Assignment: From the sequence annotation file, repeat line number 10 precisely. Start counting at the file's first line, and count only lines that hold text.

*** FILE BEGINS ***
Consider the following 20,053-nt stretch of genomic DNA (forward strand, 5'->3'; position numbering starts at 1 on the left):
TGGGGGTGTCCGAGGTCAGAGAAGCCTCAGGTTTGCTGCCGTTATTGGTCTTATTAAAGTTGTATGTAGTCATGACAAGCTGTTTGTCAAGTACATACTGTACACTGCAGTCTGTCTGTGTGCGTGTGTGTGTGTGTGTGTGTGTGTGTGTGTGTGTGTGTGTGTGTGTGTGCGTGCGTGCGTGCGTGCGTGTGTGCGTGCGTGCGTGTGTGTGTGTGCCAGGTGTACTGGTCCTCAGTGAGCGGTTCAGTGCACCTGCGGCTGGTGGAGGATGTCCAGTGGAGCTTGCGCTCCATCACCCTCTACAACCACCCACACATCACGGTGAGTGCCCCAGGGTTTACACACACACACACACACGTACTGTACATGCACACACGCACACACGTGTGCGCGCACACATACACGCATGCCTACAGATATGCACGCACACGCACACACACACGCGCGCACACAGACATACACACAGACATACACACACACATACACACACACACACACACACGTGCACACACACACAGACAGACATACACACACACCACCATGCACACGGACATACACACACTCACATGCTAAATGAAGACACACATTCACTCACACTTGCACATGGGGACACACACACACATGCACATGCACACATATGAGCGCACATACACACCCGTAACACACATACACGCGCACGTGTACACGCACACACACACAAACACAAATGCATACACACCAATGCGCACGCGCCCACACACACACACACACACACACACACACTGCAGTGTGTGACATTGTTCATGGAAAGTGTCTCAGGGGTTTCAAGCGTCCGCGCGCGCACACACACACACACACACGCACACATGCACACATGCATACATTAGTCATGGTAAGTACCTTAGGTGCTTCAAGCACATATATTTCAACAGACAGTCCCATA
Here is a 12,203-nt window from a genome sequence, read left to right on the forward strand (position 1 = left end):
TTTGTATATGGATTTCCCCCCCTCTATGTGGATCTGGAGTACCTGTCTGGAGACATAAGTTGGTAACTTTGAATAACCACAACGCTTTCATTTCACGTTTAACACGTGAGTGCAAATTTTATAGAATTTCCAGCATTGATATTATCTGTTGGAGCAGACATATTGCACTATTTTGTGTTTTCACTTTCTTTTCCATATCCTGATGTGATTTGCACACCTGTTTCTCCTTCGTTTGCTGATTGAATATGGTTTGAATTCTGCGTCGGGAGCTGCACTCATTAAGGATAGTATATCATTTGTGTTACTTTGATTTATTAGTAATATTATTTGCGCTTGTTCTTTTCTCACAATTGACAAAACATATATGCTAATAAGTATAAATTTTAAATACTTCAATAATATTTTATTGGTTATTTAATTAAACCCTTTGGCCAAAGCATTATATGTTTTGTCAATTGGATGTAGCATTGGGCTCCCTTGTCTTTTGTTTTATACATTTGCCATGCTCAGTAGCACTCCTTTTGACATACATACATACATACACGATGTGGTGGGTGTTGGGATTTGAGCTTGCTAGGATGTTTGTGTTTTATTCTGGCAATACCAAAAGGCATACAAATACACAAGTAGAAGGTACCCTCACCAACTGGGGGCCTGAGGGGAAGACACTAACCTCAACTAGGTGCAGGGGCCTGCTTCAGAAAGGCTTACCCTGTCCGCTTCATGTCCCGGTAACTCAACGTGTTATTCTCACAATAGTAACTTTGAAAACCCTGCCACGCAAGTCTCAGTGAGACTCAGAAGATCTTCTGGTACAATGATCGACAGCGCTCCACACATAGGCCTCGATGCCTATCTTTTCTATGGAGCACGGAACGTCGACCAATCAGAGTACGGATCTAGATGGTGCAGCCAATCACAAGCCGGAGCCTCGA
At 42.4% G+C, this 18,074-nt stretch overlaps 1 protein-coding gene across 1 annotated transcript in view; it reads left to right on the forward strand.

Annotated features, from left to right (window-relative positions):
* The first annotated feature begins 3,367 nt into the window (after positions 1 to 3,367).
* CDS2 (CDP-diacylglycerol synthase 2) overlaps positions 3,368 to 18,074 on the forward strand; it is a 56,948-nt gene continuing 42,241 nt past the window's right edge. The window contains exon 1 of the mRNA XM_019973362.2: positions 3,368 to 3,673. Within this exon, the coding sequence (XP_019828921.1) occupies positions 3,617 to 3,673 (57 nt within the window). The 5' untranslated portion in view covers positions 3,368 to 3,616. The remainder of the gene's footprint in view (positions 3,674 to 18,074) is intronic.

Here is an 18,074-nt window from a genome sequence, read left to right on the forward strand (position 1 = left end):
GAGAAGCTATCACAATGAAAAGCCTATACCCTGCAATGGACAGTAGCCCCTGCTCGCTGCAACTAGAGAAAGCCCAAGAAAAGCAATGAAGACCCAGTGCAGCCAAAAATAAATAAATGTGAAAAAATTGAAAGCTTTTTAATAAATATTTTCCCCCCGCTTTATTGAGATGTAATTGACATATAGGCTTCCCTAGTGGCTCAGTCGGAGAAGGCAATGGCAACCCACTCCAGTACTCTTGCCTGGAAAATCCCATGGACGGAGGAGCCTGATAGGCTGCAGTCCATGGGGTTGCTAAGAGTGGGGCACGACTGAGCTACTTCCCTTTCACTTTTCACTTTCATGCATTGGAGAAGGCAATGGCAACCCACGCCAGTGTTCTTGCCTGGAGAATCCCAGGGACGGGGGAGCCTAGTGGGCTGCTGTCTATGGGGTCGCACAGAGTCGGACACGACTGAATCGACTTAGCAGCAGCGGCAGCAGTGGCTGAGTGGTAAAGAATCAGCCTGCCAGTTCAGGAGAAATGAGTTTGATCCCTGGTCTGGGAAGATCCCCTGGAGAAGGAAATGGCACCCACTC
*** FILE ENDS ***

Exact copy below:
GAGAAGCTATCACAATGAAAAGCCTATACCCTGCAATGGACAGTAGCCCCTGCTCGCTGCAACTAGAGAAAGCCCAAGAAAAGCAATGAAGACCCAGTGCAGCCAAAAATAAATAAATGTGAAAAAATTGAAAGCTTTTTAATAAATATTTTCCCCCCGCTTTATTGAGATGTAATTGACATATAGGCTTCCCTAGTGGCTCAGTCGGAGAAGGCAATGGCAACCCACTCCAGTACTCTTGCCTGGAAAATCCCATGGACGGAGGAGCCTGATAGGCTGCAGTCCATGGGGTTGCTAAGAGTGGGGCACGACTGAGCTACTTCCCTTTCACTTTTCACTTTCATGCATTGGAGAAGGCAATGGCAACCCACGCCAGTGTTCTTGCCTGGAGAATCCCAGGGACGGGGGAGCCTAGTGGGCTGCTGTCTATGGGGTCGCACAGAGTCGGACACGACTGAATCGACTTAGCAGCAGCGGCAGCAGTGGCTGAGTGGTAAAGAATCAGCCTGCCAGTTCAGGAGAAATGAGTTTGATCCCTGGTCTGGGAAGATCCCCTGGAGAAGGAAATGGCACCCACTC